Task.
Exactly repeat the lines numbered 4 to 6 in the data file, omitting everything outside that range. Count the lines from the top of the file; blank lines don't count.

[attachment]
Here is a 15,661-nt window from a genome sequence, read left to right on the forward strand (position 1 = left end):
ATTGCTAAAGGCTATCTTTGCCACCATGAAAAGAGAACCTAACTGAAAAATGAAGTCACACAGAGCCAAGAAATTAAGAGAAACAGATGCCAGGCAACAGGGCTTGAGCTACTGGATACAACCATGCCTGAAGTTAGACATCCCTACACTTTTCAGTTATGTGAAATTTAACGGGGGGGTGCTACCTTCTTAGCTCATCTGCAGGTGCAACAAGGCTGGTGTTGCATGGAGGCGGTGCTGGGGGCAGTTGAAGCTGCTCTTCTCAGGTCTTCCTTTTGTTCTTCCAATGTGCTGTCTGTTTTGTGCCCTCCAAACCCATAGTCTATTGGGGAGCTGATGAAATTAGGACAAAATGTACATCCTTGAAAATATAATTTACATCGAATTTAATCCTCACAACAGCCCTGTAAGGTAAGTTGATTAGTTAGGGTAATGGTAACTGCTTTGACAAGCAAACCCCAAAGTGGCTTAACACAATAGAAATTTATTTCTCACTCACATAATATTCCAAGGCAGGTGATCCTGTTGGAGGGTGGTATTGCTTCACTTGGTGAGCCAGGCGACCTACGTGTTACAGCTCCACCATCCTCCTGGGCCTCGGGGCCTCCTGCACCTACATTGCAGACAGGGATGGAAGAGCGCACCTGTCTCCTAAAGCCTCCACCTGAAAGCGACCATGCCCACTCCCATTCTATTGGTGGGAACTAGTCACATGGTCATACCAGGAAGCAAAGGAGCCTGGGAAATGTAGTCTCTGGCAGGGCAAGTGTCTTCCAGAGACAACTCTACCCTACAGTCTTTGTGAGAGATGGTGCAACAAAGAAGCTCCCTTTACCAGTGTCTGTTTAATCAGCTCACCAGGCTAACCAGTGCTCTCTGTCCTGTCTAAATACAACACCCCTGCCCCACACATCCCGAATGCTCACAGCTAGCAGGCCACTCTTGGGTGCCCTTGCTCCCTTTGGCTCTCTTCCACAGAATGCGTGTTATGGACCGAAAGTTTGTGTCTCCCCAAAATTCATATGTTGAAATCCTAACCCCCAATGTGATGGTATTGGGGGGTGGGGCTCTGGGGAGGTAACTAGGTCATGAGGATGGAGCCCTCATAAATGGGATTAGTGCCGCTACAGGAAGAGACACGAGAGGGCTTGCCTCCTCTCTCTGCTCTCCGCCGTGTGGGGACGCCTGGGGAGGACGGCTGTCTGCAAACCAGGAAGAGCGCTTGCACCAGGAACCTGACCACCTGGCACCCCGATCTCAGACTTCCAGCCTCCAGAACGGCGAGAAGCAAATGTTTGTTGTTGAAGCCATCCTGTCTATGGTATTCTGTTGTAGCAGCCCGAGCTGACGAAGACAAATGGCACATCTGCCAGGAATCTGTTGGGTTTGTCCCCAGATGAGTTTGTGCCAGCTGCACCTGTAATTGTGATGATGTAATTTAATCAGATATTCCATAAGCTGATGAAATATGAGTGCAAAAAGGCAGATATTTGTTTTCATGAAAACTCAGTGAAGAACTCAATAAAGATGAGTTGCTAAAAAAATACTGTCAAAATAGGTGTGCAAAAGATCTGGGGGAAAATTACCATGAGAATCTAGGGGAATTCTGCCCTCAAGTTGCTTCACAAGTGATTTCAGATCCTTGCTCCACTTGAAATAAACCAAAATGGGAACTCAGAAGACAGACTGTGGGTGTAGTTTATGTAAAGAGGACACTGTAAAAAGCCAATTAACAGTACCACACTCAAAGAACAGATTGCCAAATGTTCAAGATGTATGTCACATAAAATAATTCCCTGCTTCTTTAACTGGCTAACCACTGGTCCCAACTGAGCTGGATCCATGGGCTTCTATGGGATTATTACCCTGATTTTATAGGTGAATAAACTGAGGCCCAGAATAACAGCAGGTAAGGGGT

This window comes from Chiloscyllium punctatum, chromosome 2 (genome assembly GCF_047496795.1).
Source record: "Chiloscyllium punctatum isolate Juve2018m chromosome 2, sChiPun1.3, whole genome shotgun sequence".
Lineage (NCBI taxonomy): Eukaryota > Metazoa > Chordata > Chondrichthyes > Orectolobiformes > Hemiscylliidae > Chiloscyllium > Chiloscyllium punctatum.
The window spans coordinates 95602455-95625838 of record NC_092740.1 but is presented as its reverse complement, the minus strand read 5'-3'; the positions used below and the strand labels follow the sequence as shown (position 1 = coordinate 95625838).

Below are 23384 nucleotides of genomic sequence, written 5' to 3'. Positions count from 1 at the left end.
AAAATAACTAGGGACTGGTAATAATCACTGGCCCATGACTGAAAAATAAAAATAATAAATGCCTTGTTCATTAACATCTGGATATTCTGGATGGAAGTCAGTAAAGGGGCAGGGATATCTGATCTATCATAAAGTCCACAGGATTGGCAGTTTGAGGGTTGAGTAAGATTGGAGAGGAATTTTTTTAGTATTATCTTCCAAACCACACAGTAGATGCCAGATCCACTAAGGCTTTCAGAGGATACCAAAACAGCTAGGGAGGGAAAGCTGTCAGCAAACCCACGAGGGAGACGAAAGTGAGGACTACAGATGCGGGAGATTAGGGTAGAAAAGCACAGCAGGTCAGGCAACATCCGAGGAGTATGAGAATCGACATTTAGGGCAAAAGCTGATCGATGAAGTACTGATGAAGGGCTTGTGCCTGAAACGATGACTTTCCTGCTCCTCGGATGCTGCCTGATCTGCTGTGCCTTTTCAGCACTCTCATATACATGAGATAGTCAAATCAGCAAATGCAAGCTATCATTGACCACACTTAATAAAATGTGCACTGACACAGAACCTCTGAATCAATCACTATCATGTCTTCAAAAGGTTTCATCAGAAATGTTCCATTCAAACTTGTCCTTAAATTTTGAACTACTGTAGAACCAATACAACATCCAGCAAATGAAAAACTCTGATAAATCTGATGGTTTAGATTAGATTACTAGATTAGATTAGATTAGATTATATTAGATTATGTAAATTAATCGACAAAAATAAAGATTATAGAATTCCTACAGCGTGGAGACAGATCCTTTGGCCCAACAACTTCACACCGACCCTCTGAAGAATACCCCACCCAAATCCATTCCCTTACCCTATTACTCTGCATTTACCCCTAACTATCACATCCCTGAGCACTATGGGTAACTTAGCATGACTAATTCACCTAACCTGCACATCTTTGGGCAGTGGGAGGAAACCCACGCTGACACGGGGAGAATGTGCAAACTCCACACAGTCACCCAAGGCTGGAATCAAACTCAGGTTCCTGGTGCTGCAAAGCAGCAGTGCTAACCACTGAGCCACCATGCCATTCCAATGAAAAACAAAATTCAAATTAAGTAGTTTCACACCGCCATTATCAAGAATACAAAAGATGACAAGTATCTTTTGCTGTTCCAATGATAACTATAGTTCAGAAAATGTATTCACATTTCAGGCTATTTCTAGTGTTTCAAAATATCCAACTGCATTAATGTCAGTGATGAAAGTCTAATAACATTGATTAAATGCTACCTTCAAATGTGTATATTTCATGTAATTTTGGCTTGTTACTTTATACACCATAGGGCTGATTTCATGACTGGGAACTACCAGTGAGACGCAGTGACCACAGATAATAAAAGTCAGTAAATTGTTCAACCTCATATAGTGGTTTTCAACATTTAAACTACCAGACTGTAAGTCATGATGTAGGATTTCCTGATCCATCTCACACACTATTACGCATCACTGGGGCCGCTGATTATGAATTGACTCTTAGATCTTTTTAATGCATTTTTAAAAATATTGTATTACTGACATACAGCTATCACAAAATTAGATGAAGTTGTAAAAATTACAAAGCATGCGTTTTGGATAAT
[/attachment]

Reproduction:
Source record: "Chiloscyllium punctatum isolate Juve2018m chromosome 2, sChiPun1.3, whole genome shotgun sequence".
Lineage (NCBI taxonomy): Eukaryota > Metazoa > Chordata > Chondrichthyes > Orectolobiformes > Hemiscylliidae > Chiloscyllium > Chiloscyllium punctatum.
The window spans coordinates 95602455-95625838 of record NC_092740.1 but is presented as its reverse complement, the minus strand read 5'-3'; the positions used below and the strand labels follow the sequence as shown (position 1 = coordinate 95625838).